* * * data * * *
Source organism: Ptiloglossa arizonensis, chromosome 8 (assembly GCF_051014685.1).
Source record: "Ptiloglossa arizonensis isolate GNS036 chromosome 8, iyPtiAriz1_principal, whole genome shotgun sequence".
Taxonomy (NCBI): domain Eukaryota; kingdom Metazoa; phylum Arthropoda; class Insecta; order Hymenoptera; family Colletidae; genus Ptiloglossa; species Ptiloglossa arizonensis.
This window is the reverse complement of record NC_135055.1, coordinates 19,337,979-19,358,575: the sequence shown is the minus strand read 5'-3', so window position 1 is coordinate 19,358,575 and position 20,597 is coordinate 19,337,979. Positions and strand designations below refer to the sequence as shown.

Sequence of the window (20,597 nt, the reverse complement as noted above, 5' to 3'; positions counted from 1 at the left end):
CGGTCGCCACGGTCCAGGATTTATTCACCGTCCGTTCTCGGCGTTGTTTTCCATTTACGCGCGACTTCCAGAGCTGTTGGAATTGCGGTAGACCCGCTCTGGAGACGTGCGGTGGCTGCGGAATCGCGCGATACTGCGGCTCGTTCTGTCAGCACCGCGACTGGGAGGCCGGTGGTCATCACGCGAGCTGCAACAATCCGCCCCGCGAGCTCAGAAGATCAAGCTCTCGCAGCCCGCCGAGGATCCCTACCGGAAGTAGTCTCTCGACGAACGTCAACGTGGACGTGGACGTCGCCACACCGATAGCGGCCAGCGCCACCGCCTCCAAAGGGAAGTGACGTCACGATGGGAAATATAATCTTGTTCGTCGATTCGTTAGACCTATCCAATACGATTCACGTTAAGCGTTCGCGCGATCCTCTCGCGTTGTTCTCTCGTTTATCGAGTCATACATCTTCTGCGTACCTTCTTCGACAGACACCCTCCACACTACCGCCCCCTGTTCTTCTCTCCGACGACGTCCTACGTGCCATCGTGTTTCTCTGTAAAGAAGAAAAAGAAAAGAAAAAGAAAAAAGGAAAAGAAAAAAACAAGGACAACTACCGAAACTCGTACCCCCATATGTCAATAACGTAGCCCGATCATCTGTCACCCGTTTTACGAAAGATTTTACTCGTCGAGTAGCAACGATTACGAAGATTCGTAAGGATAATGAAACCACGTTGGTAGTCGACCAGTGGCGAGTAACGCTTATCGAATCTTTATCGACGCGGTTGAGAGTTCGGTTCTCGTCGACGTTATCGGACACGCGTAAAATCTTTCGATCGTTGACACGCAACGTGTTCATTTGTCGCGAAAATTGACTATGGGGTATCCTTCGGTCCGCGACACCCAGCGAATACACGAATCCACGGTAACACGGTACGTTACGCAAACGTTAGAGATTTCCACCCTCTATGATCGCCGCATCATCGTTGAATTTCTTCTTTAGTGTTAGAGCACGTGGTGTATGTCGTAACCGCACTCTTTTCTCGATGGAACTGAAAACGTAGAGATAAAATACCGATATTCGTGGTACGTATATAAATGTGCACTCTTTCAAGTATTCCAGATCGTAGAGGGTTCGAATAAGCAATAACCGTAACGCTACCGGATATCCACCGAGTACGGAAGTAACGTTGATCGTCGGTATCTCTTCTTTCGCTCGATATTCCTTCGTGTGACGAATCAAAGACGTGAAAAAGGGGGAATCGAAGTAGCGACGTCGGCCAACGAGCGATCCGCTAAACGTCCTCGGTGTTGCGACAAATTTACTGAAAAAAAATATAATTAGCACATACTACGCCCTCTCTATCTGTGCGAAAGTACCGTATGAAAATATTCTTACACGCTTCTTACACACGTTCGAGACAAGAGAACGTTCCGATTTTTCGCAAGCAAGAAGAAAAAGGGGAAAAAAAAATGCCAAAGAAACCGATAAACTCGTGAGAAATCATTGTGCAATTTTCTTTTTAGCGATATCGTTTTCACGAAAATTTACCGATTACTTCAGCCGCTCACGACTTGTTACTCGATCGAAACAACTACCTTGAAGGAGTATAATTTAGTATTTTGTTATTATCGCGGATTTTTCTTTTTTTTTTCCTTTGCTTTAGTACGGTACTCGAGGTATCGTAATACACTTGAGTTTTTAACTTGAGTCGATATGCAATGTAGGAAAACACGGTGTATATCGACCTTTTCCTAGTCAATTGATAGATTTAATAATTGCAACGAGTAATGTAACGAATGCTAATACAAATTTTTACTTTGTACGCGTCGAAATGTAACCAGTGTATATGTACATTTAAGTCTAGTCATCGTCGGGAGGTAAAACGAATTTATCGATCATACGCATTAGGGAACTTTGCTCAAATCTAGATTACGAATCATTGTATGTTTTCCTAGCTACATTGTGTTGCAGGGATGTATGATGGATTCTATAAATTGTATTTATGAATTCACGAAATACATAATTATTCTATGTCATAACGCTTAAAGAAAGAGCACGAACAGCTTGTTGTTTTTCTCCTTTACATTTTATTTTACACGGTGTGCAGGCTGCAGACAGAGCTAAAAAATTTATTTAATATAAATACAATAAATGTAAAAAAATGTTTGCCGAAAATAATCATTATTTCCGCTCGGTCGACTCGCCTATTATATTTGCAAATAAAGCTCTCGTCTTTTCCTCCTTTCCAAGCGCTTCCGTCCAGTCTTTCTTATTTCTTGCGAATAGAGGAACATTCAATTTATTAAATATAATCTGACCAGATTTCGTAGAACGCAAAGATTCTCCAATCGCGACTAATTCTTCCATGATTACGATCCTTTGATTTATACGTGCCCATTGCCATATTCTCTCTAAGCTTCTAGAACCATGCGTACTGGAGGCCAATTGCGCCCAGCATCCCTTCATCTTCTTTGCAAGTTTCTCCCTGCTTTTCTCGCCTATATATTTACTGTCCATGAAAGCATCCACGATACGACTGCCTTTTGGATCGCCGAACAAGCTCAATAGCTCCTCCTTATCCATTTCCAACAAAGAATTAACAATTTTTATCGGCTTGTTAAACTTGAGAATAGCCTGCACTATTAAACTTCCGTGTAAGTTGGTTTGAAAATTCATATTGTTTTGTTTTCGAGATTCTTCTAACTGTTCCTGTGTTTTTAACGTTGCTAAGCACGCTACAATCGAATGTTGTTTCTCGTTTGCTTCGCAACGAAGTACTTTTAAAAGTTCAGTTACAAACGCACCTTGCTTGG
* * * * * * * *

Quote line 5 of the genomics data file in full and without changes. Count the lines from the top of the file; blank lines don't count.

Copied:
Sequence of the window (20,597 nt, the reverse complement as noted above, 5' to 3'; positions counted from 1 at the left end):